A Raisin in the Sun is a drama that chronologically details the life experiences of the Younger family as they struggle with self identity, poverty, and segregation. Now, to fully understand the meaning behind the story, some background will be provided on the author, Lorraine Hansberry. At a young age, Lorraine Hansberry and her family were approached by a mob at their home.
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They were being told that they were no longer welcome in that neighborhood, as the white neighborhood improvement association did not see them fit. They were then told that if they did not leave, they would remain in violation of the race restrictive covenant. The Hansberry family later took this matter to the Supreme Court in 1940 where the court ruled in their favor. However, the issue of the covenants being unconstitutional was not resolved until a later case of Shelly v. Kramer in 1948. The unraveling of these events were what sparked Hansberry to begin writing A Raisin in the Sun.
The storyline of A Raisin in the Sun brought about many debatably sensitive topics. The most prevalent topic throughout the story would be the overarching theme of segregation. The play was set in the 1950’s, a time during which there was a fight between assimilation and integration. The setting of Chicago did not have official segregation as the South did, but rather a social and economic division between whites and African-Americans. At the time, segregation was very prevalent in the South. Another controversial topic that arises within the story is that of abortion. The character Ruth in the story discusses possibly having an abortion, which at the time, was illegal in the United States and brought upon very rampant debates. When the play was first talked about being performed, many people had doubts about it doing well due to the fact that it was written, directed, and casted African-Americans. During the time, the primary demographics of those who went to see plays were among the caucasion descent. However, those people were proven wrong. The play had such an uproar in public appreciation that it was soon performed on Broadway. The play was also nominated for four Tony awards, one of which was for the best play and another which was for best director, which was Lloyd Richards, the first African American director.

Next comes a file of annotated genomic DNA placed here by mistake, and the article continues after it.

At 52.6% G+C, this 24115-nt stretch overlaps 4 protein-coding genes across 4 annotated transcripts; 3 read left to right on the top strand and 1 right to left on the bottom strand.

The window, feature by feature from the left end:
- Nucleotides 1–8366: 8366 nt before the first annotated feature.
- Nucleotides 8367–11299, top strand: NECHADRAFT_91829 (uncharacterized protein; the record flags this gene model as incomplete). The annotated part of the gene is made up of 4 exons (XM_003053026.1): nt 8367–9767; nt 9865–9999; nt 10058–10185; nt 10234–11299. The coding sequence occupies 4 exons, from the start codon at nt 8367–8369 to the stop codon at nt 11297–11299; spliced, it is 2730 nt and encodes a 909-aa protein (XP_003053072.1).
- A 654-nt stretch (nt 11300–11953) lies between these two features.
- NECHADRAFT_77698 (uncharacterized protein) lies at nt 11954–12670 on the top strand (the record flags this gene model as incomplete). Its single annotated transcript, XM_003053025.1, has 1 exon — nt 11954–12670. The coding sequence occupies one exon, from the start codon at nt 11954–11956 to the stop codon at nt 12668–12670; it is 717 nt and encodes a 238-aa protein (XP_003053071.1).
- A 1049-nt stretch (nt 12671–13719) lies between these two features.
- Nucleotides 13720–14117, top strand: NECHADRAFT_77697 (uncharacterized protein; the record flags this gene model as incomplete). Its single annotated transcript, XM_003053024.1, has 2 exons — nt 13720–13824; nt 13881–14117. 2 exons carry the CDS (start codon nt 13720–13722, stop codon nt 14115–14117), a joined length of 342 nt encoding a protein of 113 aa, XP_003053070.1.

The film version was also nominated for numerous Golden Globe awards as well. There was also a musical version of the play called simply Raisin, which claimed a Tony award for the best musical in 1974. Though the play was thought to be one which would die off due to its controversial topics, the way in which each character can be empathized with is what set it apart. The audience was able to connect with the characters on a personal level. As we can conclude from the above information, Lorraine Hansberry’s writing of A Raisin in the Sun was nothing short of predetermined. She went through the horrors of the mob, court cases, and segregation as she was growing up, which shaped her thought process revealed in A Raisin in the Sun. If she had not been exposed to those things, then her writing of the story may not have ever or occurred, or if it did, it may not have been as meaningful. She beautifully articulates the struggles of being an African-American in the 1950s, while portraying it tenderly through characters that everyone can relate to. The title encapsulates the entire theme, once spoken by Langston Hughes, a dream that awaits too long withers away like a raisin drying up in the sun. Hansberry had a vision of bringing awareness to her unfortunate circumstances, and to ensure that they did not go unnoticed, she wrote A Raisin in the Sun.
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